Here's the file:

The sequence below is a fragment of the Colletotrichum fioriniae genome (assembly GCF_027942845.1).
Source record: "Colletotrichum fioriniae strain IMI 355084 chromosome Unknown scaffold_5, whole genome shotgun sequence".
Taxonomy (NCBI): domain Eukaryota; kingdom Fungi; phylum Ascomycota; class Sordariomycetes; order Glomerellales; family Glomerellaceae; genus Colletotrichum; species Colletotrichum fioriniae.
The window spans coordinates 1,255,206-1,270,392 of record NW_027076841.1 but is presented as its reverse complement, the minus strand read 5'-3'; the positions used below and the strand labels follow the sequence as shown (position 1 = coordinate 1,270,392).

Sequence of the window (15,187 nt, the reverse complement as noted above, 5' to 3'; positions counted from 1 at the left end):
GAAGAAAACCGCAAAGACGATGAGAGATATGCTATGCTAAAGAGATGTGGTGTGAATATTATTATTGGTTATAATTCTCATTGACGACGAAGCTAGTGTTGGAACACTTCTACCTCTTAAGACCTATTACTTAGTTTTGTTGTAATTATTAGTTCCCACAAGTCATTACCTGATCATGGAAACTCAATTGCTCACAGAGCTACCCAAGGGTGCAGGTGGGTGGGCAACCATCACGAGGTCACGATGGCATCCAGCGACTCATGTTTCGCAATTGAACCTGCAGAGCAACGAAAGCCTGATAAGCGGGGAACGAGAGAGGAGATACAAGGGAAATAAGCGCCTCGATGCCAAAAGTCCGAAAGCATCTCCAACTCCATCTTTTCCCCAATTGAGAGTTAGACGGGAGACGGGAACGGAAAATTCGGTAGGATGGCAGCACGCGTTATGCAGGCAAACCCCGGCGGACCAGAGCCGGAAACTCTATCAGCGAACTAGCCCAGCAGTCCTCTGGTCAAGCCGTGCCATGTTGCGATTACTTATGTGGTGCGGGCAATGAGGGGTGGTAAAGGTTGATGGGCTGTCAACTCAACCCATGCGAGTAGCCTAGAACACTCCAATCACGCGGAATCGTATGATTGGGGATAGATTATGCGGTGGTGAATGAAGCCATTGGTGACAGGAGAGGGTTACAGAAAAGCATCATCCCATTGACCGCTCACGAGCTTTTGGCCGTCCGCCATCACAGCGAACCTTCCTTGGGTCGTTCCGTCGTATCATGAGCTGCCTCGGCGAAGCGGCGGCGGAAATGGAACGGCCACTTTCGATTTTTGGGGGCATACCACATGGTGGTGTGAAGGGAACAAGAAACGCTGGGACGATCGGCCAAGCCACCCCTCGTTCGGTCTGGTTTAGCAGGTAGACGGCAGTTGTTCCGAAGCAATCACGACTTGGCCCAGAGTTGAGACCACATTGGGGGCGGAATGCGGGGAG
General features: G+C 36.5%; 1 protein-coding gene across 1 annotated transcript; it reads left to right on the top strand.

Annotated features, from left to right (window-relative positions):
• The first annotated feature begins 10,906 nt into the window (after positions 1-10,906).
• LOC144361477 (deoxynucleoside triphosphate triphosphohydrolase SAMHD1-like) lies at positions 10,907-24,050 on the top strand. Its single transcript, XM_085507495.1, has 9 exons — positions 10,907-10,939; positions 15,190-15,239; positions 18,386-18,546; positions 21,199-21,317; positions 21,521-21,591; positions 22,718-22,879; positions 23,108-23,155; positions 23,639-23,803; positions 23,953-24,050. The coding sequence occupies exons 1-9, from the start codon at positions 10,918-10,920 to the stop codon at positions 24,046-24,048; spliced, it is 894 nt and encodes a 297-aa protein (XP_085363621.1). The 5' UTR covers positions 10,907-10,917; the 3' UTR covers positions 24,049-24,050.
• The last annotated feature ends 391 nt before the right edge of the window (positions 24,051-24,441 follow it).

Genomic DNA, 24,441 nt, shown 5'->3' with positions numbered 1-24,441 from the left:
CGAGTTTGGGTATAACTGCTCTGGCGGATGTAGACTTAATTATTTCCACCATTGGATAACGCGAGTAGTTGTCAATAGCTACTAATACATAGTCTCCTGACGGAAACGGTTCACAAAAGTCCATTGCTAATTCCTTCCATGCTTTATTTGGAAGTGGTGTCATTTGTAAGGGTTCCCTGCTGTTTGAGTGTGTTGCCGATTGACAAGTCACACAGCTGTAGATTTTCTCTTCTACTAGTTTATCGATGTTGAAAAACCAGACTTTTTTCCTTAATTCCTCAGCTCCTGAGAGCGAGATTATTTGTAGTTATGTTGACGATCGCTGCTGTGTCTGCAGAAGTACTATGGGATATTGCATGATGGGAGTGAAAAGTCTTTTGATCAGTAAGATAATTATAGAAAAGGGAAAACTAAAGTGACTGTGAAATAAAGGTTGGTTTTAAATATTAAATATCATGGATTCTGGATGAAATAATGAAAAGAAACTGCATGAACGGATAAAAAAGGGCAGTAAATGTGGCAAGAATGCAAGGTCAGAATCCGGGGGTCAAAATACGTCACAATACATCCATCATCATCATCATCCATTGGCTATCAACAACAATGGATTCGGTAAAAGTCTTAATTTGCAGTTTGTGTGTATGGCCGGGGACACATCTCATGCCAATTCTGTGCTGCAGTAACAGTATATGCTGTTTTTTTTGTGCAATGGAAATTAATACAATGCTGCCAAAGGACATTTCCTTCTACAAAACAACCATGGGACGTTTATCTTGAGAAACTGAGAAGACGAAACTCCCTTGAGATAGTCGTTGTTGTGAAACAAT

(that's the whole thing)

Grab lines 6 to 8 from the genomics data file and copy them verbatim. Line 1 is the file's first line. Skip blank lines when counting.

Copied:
GAAGAAAACCGCAAAGACGATGAGAGATATGCTATGCTAAAGAGATGTGGTGTGAATATTATTATTGGTTATAATTCTCATTGACGACGAAGCTAGTGTTGGAACACTTCTACCTCTTAAGACCTATTACTTAGTTTTGTTGTAATTATTAGTTCCCACAAGTCATTACCTGATCATGGAAACTCAATTGCTCACAGAGCTACCCAAGGGTGCAGGTGGGTGGGCAACCATCACGAGGTCACGATGGCATCCAGCGACTCATGTTTCGCAATTGAACCTGCAGAGCAACGAAAGCCTGATAAGCGGGGAACGAGAGAGGAGATACAAGGGAAATAAGCGCCTCGATGCCAAAAGTCCGAAAGCATCTCCAACTCCATCTTTTCCCCAATTGAGAGTTAGACGGGAGACGGGAACGGAAAATTCGGTAGGATGGCAGCACGCGTTATGCAGGCAAACCCCGGCGGACCAGAGCCGGAAACTCTATCAGCGAACTAGCCCAGCAGTCCTCTGGTCAAGCCGTGCCATGTTGCGATTACTTATGTGGTGCGGGCAATGAGGGGTGGTAAAGGTTGATGGGCTGTCAACTCAACCCATGCGAGTAGCCTAGAACACTCCAATCACGCGGAATCGTATGATTGGGGATAGATTATGCGGTGGTGAATGAAGCCATTGGTGACAGGAGAGGGTTACAGAAAAGCATCATCCCATTGACCGCTCACGAGCTTTTGGCCGTCCGCCATCACAGCGAACCTTCCTTGGGTCGTTCCGTCGTATCATGAGCTGCCTCGGCGAAGCGGCGGCGGAAATGGAACGGCCACTTTCGATTTTTGGGGGCATACCACATGGTGGTGTGAAGGGAACAAGAAACGCTGGGACGATCGGCCAAGCCACCCCTCGTTCGGTCTGGTTTAGCAGGTAGACGGCAGTTGTTCCGAAGCAATCACGACTTGGCCCAGAGTTGAGACCACATTGGGGGCGGAATGCGGGGAG
General features: G+C 36.5%; 1 protein-coding gene across 1 annotated transcript; it reads left to right on the top strand.

Annotated features, from left to right (window-relative positions):